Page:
LOTHIANS - Philpstoun no 6 shale mine was checked By Goon, Anna Ermakova and Ivan as part of our preparations for leading field trips for this year's NAMHO conference in July. We found the water level perhaps five metres higher than on previous visits and only the topmost level was navigable. Even that was partially flooded as we neared the winch at the south end, and we all ended up with full wellies and wet trousers. We'll need to check it again later in the year and hope that the water level has fallen otherwise we'll need to take it off the menu for the conference. An earlier visit to Leven Seat Limestone Mine by Jim Salvona, Martin Hayes and Goon didn't have any water problems.
SKYE - At the end of January Steve Birch reports that "I accompanied the Highland Council Rangers and a group of 14-15 year old pupils from Portree High School (difficult children!), to McCoiter's Cave near Portree. First time I have been to this fissure cave in basalt, perched at the top of large sea-cliffs/slopes. The fissure is quite long and sporting, and high in parts. At the far end a fixed rope allows you to climb over a boulder blockage, while there is a vertical drop (also complete with knotted rope) of around 3 metres at the other side, allowing access back to the main floor of the rift. Here, it turns into a crawl, so will have to go back and explore with the right gear. Interesting site worth a visit, which also has some folklore history. John Reid (formerly of Glenmore Lodge, but now Highland Council Outdoor Education Officer) also accompanied us to make sure that health and safety and risk-assessment issues had been addressed. A really interesting person with a wealth of experience mountain guiding, kayaking etc." (Possibly also the person involved in refusing permission for our yearly cave tours for Ullapool High School! - Ed)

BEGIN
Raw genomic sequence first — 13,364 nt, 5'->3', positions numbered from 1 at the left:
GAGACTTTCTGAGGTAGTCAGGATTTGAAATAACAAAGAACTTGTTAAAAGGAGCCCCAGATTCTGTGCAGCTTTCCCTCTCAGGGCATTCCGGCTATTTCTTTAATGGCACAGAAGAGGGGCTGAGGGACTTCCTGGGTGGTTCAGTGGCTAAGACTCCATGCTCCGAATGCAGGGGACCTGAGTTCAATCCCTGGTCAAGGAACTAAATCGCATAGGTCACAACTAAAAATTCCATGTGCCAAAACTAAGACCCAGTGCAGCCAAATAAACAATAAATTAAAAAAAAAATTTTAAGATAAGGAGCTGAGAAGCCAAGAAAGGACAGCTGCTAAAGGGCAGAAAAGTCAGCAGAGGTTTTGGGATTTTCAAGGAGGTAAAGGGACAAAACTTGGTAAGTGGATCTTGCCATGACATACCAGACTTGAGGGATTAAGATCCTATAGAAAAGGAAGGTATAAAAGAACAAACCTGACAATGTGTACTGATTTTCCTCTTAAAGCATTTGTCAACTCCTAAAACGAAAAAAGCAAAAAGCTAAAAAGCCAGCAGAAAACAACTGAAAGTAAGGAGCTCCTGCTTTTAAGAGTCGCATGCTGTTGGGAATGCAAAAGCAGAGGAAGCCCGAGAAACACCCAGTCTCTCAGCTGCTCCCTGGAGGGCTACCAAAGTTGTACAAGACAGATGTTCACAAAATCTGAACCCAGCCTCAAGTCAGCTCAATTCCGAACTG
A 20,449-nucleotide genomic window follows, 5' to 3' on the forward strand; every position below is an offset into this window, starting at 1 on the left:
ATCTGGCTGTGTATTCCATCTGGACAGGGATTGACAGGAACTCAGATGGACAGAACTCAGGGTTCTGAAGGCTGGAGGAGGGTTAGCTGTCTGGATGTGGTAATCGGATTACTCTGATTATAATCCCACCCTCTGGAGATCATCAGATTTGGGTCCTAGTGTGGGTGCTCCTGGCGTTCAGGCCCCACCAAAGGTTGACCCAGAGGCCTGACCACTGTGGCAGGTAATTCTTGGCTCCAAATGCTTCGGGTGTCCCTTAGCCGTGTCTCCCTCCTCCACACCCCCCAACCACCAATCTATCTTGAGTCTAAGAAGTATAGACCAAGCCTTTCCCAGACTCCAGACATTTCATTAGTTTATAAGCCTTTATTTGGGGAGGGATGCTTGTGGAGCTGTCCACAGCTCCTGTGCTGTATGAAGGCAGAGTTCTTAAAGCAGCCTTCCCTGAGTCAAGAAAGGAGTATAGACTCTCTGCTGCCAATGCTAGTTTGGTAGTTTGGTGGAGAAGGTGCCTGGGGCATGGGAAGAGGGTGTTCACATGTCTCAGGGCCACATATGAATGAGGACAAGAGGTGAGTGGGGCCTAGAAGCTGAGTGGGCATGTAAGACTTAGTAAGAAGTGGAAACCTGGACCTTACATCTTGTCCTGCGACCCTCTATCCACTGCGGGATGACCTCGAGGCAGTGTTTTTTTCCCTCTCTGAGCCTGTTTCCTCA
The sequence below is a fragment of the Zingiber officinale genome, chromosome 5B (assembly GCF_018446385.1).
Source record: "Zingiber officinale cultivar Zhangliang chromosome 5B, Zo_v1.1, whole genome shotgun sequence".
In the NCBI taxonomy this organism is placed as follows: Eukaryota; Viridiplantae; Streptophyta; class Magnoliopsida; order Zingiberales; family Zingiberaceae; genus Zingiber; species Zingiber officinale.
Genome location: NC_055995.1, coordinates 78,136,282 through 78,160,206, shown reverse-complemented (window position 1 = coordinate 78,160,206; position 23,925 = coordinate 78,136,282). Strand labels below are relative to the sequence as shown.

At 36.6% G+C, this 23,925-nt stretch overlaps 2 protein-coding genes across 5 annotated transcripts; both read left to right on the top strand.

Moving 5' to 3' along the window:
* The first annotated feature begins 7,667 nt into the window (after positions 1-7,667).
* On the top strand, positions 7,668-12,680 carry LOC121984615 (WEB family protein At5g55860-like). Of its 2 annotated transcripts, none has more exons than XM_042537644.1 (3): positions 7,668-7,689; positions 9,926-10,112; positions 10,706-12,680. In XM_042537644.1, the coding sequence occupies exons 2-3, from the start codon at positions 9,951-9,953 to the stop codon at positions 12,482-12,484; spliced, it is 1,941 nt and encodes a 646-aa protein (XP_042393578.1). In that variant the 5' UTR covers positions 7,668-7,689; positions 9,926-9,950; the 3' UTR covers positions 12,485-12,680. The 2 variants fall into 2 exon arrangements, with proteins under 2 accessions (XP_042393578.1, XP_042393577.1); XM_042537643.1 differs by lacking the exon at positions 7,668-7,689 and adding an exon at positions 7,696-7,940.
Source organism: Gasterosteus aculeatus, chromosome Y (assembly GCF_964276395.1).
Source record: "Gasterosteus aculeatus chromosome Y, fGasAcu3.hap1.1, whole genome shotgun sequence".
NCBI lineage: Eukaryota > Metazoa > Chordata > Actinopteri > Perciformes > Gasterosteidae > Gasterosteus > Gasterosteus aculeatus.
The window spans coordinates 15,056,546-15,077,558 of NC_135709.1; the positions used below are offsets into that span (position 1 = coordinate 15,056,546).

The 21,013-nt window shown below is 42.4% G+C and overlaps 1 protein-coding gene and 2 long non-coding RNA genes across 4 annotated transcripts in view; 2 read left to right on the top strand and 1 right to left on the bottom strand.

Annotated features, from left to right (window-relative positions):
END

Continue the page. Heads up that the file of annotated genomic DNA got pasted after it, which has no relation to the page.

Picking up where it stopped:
OTHER - Peter I, Mark L, Anna Ermakova and Rachael took new member George Antill on a tour of the Tyndrum lead mines. A bolt was installed to descend and check out one of the levels we hadn't been able to reach during previous visits. Deep cold water and not much else was found.
The 2008 GSG AGM was held in Elizabeth and Derek's house in Winchburgh on Saturday 19 January and was attended by 22.5 members. Below is a summary of the main points:
The Hon recorder reported that it had been a good year, especially with the activity in Rana. Membership remained strong at 146 members.
The Treasurer reported that the bank balance was very healthy. In order to cover the costs of bulletins and postage, it was proposed that the membership fees should be raised. This was agreed as: £15 for full members (an increase of £3), £10 for concessions, £20 for joint members (an increase of £6), £15 for concessions.
Concessionary membership was agreed to include full time students, those on state benefits, and those in receipt of a state pension.
The Tacklemaster reported that a ladder-building event was still planned, and that some SRT kit had been acquired.
The Hut Warden urged members to contribute to the Hut maintenance programme.
Existing office bearers were all willing to stand and were reelected: Recorder - Alan Jeffreys ; Caving Secretary - Ross Davidson ; Secretary - Elizabeth Ellis ; Treasurer - Ivan Young ; Hut Warden - Peter Dowswell ; Chairman - Peter Dowswell ; Tackle Master - Peter Ireson.
Votes were counted as follows (including email and postal votes): Assynt 16, Derbyshire 2, Yorkshire 1, Argyll 1, Abstentions 2
Assynt was declared the winner. Peter Dowswell volunteered to investigate venues.
Caves of Assynt and Caves of Raasay are in preparation and will hopefully be published soon. Caves of Applecross and Kishorn was published in time for the Annual Dinner and is now in its third printing - of 50 copies a time.
A Yorkshire meet is planned, and several permits have been applied for. Members are urged to contact Ross Davidson for details and to make suggestions
Several members are going to Meghalaya, and there is an expedition planned to the Vercours in September.
This is planned for 2011, to include a dinner event in Edinburgh, and a publication.
Several issues were discussed, including adopting a policy for managing the entrance to Rana, which will be further discussed. The issue of smoking inside the hut was discussed and it was agreed that smokers need to take other hut-users into consideration before lighting up.